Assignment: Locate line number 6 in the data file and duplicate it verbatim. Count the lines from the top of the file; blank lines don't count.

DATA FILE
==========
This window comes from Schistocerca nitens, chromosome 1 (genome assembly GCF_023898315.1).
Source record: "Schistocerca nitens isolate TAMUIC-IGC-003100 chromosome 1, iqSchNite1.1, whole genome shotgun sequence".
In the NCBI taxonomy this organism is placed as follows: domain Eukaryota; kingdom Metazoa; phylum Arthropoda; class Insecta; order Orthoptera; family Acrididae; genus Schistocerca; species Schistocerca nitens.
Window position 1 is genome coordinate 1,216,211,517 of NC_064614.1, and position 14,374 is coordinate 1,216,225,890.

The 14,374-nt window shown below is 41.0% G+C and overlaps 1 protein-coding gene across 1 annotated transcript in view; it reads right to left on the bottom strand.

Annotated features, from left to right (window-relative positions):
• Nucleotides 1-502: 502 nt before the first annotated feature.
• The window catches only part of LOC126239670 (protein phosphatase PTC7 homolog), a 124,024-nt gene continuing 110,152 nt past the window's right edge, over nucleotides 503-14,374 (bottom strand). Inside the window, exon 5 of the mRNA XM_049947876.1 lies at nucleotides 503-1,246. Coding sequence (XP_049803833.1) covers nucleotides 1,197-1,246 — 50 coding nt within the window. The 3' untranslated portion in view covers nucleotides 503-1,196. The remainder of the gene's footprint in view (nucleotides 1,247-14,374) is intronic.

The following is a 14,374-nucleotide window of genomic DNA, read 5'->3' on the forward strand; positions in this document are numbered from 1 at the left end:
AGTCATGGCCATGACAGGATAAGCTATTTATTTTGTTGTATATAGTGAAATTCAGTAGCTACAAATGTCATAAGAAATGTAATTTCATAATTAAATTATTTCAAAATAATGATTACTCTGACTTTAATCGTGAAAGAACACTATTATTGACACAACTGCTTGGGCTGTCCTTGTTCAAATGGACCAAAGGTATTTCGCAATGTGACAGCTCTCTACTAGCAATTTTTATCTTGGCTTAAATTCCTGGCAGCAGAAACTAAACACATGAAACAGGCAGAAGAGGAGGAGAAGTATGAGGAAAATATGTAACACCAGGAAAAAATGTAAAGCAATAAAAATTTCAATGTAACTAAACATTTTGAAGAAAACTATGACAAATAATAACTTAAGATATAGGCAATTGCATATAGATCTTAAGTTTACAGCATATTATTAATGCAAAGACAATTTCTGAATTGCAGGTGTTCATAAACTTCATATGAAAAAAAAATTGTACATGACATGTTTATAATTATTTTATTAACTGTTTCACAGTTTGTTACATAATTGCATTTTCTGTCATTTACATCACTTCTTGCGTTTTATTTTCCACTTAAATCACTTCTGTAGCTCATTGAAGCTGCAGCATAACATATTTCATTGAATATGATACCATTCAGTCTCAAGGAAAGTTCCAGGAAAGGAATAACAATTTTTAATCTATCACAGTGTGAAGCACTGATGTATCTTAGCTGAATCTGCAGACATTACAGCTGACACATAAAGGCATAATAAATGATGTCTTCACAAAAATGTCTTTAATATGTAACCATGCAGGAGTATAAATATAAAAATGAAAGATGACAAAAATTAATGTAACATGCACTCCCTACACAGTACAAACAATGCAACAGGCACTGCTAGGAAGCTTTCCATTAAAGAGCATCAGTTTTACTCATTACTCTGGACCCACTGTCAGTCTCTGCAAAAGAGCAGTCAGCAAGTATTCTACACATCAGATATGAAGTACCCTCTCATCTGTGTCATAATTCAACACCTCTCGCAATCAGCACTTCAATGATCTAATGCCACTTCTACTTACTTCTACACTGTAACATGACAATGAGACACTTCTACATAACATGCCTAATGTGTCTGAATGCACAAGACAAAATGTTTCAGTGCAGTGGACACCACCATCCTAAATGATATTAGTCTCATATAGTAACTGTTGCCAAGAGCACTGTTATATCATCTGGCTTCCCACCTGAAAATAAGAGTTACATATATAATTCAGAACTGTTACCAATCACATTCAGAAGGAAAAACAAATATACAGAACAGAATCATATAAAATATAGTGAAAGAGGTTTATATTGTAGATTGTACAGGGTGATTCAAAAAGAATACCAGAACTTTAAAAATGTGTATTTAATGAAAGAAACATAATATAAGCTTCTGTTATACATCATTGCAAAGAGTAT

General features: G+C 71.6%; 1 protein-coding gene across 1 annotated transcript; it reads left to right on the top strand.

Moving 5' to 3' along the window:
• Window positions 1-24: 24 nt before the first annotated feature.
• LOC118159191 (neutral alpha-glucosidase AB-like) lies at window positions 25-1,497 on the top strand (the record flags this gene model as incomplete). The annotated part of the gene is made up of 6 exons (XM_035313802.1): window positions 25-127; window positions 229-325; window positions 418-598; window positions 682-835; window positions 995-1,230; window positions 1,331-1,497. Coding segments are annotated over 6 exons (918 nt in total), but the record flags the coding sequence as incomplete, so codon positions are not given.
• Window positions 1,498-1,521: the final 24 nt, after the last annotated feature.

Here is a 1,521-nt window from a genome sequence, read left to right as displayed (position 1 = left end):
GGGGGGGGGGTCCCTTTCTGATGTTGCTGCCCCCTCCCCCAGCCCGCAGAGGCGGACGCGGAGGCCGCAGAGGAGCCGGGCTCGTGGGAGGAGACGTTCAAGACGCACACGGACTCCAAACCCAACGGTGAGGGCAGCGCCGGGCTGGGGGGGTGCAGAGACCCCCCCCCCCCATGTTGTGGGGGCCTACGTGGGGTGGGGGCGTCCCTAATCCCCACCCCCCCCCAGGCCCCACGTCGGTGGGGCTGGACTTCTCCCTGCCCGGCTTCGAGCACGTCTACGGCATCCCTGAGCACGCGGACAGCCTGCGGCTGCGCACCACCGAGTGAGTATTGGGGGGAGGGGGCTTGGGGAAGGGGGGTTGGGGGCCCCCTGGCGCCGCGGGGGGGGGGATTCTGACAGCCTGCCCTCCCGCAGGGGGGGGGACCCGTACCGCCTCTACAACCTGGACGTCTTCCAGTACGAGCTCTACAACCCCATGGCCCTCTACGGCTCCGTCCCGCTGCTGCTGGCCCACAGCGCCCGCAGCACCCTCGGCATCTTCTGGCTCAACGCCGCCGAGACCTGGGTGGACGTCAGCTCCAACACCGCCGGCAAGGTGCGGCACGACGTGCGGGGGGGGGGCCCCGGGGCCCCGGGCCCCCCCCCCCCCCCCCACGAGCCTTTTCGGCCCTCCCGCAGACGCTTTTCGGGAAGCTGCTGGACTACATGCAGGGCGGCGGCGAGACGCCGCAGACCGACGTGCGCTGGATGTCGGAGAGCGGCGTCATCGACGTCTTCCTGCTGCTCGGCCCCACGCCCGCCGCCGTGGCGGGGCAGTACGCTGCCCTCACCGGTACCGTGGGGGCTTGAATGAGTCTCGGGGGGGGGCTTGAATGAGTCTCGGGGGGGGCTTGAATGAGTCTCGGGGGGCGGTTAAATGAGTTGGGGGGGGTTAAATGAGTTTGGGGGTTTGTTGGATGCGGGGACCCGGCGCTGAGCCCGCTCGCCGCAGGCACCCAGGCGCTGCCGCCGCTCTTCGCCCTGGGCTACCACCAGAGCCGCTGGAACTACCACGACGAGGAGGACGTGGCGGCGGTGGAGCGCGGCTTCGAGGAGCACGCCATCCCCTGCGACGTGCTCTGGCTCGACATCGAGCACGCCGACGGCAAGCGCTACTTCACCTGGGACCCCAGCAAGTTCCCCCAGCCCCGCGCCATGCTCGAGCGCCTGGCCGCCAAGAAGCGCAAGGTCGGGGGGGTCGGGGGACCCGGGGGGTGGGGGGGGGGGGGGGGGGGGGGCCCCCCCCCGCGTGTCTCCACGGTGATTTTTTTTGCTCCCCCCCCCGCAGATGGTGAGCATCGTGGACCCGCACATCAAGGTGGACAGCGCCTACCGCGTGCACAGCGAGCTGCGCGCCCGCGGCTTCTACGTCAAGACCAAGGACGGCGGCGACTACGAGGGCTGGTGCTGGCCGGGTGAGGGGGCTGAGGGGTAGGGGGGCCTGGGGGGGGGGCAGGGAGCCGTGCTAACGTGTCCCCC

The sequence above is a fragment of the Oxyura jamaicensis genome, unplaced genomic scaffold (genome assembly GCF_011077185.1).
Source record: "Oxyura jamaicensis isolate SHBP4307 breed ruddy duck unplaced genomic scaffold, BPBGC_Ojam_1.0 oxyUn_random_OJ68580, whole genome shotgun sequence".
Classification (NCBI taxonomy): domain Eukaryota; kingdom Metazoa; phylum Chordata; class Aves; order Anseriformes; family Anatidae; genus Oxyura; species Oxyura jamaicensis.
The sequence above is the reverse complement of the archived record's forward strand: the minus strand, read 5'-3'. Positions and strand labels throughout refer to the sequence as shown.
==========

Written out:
Annotated features, from left to right (window-relative positions):